Trimis la data: 2002-10-24
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Stonehenge itself remains a steadfast observer of the world, watching the seasons change from summer to fall to winter to spring and back again thousands of times over. But it also bears witness to movements in the heavens, observing the rhythm of the Moon and, more noticeably, the Sun. For most parts of the year, the sunrise can't even be seen from the centre of the monument. But on the longest day of the year, the June 21st summer solstice, the rising sun appears behind one of the main stones, creating the illusion that it is balancing on the stone.
This stone, called the "Heel Stone", sits along a wide laneway, known as the Avenue, that extends from the northeast corner of the main monument. The rising Sun creeps up the length of the rock, creating a shadow that extends deep into the heart of five pairs of sarsen stone trilithons -- two pillar stones with one laid across the top -- in the shape of a horseshoe that opens up towards the rising sun.

Just as the Sun clears the horizon, it appears to hover momentarily on the tip of the Heel Stone. A few days later, on midsummer's day, the sun will appear once again, but this time, it will begin to move to the right of the heel stone. The same phenomenon happens again during the winter solstice, only it's in the opposite direction and a sunset. But both indicate a change of season.

But who would have needed to make this connection between Earth and Sun. The first builders, who may have just started farming the land, might have needed to know when the seasons were about to change. At a later phase in its development, Stonehenge may have been used as some sort of temple, or it could have been an astronomer's tool, used to judge the movements in the heavens.

"Nobody really knows at all what [Stonehenge] was intended for," says Christopher Witcombe, a professor of art history at Sweet Brian College in Virginia and an authority on Stonehenge. "The fact that it was built over a long period of time makes it difficult to know if it maintained the same function over the time period or not."

But this doesn't mean there aren't a number of theories that set out to explain Stonehenge's purpose. Eighteenth century British antiquarian, William Stukeley, was one of the first people to report seeing the event of the sunrise on that special day in June. This led him to believe that Stonehenge was a temple, possibly an ancient cult centre for the Druids. Although this theory isn't as popular now, the religious aspect attributed to Stonehenge has influenced how it has come to be understood, even today.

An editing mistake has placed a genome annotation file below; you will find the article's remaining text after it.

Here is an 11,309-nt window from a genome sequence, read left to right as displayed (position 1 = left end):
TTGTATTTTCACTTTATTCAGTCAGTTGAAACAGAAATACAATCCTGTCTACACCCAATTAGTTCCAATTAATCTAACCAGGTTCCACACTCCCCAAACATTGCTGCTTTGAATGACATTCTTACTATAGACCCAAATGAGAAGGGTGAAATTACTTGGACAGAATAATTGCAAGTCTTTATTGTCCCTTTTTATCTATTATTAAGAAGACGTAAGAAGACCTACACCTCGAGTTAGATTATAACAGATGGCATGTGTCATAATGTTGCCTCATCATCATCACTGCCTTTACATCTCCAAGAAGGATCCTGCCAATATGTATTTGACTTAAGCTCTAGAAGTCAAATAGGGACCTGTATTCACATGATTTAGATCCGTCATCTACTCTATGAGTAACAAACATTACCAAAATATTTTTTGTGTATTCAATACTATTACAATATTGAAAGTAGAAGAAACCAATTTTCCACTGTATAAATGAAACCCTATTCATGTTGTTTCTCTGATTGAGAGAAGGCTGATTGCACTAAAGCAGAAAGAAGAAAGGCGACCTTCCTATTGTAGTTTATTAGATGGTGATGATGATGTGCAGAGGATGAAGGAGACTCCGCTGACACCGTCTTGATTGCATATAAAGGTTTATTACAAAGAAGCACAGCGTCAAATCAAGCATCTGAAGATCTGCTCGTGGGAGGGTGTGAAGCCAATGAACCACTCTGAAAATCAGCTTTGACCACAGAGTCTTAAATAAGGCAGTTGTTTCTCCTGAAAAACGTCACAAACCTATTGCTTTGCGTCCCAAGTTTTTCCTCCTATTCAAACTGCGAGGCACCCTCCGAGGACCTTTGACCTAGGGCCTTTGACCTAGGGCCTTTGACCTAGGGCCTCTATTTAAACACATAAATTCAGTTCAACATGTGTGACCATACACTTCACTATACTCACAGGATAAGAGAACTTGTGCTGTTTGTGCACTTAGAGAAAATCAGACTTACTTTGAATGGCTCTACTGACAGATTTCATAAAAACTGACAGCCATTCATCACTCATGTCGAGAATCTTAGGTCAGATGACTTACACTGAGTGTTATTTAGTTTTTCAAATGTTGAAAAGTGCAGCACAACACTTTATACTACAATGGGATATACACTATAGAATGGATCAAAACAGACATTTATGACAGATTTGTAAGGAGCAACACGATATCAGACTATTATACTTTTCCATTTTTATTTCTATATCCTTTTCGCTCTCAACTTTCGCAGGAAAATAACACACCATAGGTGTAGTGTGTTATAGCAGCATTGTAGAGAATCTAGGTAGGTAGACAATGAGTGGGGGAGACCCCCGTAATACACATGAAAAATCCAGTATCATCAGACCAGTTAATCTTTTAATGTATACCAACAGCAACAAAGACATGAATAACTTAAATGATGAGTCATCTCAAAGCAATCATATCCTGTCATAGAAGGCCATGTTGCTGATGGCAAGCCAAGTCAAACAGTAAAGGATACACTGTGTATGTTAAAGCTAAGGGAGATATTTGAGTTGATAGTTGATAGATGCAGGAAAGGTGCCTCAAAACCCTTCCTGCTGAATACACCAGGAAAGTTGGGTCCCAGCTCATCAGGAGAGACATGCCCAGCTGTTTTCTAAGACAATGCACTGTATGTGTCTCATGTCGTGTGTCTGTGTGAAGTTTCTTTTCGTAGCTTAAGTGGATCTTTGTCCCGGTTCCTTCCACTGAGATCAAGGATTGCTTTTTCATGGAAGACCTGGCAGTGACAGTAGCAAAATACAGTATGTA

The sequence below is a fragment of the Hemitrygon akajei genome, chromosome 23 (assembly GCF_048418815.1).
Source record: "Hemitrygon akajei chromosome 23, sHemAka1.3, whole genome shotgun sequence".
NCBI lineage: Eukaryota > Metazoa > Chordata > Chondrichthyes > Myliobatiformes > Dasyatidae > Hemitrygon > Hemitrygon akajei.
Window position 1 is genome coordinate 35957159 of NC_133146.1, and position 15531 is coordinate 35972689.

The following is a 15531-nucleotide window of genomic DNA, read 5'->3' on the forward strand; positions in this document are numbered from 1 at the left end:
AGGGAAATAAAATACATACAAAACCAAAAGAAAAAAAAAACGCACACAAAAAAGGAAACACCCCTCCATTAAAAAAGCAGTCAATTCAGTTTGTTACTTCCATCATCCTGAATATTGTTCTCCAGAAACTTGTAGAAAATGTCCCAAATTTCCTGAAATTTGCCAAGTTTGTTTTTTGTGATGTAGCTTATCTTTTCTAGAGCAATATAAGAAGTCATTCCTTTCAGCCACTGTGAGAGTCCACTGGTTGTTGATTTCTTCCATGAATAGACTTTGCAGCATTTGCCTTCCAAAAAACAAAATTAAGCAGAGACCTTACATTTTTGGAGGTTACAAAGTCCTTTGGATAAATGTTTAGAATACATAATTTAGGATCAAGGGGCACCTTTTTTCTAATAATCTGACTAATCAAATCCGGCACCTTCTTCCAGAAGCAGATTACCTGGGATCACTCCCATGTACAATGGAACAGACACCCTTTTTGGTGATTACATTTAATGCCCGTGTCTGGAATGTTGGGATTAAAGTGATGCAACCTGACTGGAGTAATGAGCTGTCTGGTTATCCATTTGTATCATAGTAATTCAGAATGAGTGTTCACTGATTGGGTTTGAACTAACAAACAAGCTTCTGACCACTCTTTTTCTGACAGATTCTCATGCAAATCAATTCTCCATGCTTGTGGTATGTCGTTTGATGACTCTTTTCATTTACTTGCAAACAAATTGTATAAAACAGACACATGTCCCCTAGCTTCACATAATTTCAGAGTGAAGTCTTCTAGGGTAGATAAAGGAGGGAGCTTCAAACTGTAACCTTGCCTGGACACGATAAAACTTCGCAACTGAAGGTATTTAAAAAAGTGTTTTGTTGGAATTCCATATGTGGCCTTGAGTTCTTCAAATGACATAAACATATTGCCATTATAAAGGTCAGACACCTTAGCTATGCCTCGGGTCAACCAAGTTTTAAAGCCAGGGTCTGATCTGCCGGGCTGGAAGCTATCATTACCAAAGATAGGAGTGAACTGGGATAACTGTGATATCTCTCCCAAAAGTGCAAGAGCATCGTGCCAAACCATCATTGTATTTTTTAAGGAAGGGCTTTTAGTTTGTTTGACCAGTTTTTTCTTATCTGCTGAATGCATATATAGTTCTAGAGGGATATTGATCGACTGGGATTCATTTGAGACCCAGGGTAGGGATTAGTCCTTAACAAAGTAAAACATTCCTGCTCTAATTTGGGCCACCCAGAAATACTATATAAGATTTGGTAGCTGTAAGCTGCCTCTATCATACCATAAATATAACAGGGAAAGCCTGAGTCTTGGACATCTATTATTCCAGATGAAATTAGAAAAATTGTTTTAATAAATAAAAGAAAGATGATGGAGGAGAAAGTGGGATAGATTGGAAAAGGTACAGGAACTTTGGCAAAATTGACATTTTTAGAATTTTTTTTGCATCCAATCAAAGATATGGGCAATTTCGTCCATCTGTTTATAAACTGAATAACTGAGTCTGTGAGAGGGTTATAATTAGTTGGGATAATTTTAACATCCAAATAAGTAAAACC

"When people started paying attention to Stonehenge, back in the 18th century, people like William Stukeley were calling it a temple," says Witcombe. "That sort of association has been more or less attached to Stonehenge for the last two or three hundred years." Others, like 20th century British astronomer, Sir Norman Lockyer,also saw Stonehenge as a temple, but a temple to the Sun. For him, its significance lay in elebrations of ancient Celtic festivals.

But to see Stonehenge as a temple, or retaining a religious quality may just be an assumption. It is a structure that clearly does not resemble a house or hall or anything else secular, which could indicate that it is sacred, according to Witcombe. "We're also influenced by the fact that a lot of the more complex buildings that survive from the ancient past, like in Greece and Egypt, are buildings that are religious," says Witcombe. "We are presuming that's also the case with Stonehenge."

There are also more than 400 burial mounds surrounding the ancient monument. Many of these graves have been found to contain gold breast plates and other precious metal items. These people may have wanted to be buried close to Stonehenge, which could reinforce a spiritual aspect, or as modern day astronomer Gerald Hawkins says in his book, Beyond Stonehenge, a concern for life after death. A side view of the trilithon horseshoes. (photo courtesy and copyright Cliff Wassmann) In the middle of the 20th century, a new theory was born -- one that suggests that Stonehenge could have been used as an astronomical calendar, marking lunar and solar alignments. If this is true, it would have held great power for the people who controlled the megalithic monument. "Astronomers, just because of what they were able to do, must have seemed, to the ignorant, something esoteric and mystical," says Witcombe.

Aside from the sarsen horseshoe trilithons that open in the direction of the sunrise, there are four stones, called "Station Stones" that may have played an astronomical role. These were placed in a rectangle around the main monument, within the ditch and bank that surrounds the circle of stones. These are believed to point out the moonrise, moonset, sunrise and sunset. Only two stand today.
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